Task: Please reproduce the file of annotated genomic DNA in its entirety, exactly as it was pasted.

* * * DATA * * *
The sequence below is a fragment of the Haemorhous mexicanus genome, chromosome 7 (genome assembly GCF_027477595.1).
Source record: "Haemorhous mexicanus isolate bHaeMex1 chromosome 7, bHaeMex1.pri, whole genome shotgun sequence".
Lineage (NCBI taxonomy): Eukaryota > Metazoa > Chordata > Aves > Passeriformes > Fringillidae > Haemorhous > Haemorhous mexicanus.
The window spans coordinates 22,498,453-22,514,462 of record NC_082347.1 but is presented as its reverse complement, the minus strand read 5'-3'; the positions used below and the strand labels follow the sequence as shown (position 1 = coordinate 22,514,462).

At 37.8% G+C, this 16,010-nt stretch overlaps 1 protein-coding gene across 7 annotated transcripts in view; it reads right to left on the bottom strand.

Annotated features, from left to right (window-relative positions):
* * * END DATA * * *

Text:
The sequence below is a fragment of the Haemorhous mexicanus genome, chromosome 7 (genome assembly GCF_027477595.1).
Source record: "Haemorhous mexicanus isolate bHaeMex1 chromosome 7, bHaeMex1.pri, whole genome shotgun sequence".
Lineage (NCBI taxonomy): Eukaryota > Metazoa > Chordata > Aves > Passeriformes > Fringillidae > Haemorhous > Haemorhous mexicanus.
The window spans coordinates 22,498,453-22,514,462 of record NC_082347.1 but is presented as its reverse complement, the minus strand read 5'-3'; the positions used below and the strand labels follow the sequence as shown (position 1 = coordinate 22,514,462).

At 37.8% G+C, this 16,010-nt stretch overlaps 1 protein-coding gene across 7 annotated transcripts in view; it reads right to left on the bottom strand.

Annotated features, from left to right (window-relative positions):